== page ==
In contrast, according to Wikipedia, the often quoted and believed phrase, “No pain, no gain (or "No gain without pain") is an exercise motto that came to prominence in the bodybuilding community. It expresses the belief that solid large muscle is a result from hard training and repeatedly suffering sore muscles, implying that those who avoid pain will never reach professional level of bodybuilder. It is questionable whether the phrase is accurate. There is little research to back the claim that muscle soreness is directly correlated with muscle growth. Furthermore, in some instances, pain is a signal of injury that should be heeded rather than revered.”
I disagree with the words ‘in some instances’. Does that mean that most of the time pain should be tolerated and not indicate a red flag? There is a subjective aspect to what designates pain for some people. Stretching or engaging in both aerobic workouts (cardio) or anaerobic workouts (weight training) to a sensation that borders on some discomfort for one person may produce pain for another. This doesn’t mean that the person who feels pain ‘should’ continue as the person who feels slight discomfort might do. Just as we possess different outer physical characteristics, our muscles and ligaments have different internal characteristics. An awareness of our unique musculature enables an intelligent approach to caring for ourselves during everyday activities and while we are engaged in an exercise program, be it yoga, biking walking, running, swimming etc.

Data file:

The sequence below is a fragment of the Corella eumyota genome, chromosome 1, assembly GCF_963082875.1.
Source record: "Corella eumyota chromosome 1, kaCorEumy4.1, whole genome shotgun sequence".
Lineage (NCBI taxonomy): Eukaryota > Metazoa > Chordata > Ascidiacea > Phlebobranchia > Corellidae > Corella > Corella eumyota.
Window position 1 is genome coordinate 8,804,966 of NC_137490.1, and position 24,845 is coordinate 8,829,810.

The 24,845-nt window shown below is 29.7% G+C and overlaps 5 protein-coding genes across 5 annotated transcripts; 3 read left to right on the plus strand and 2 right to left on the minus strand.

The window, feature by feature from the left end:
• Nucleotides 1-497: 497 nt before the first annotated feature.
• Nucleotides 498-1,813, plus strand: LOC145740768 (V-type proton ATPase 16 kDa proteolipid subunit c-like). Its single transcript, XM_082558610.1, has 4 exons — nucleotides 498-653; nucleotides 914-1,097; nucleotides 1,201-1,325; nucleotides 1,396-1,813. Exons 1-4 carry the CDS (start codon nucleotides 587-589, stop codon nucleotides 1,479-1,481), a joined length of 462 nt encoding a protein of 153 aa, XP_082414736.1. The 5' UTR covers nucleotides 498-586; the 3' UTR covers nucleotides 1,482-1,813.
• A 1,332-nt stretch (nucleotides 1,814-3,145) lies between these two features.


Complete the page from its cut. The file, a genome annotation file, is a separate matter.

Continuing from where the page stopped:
This is where the Alexander Technique can help to build awareness of harmful habits of use that can become magnified during vigorous activity. Learning to selectively exert less muscular effort can build strength through building efficiency. Learning not to tighten your neck muscles during sitting and standing can help elucidate how to perform a squat or yoga pose, or to sprint to the finish line (or to a bus, for that matter).
The next time you exercise or find yourself challenged in activity, try this:
DO be aware of your neck – think of softening.
DO notice if you are holding your breath. (You are probably tightening your neck).
DO take extra time when learning something new. Set your own pace, regardless of everyone else around you.
DO realize that your habits may make change difficult. Pause and notice, then you can take a different approach. (This was the key to F.M. Alexander’s discovery – pausing before action).
DO choose an activity that you really enjoy.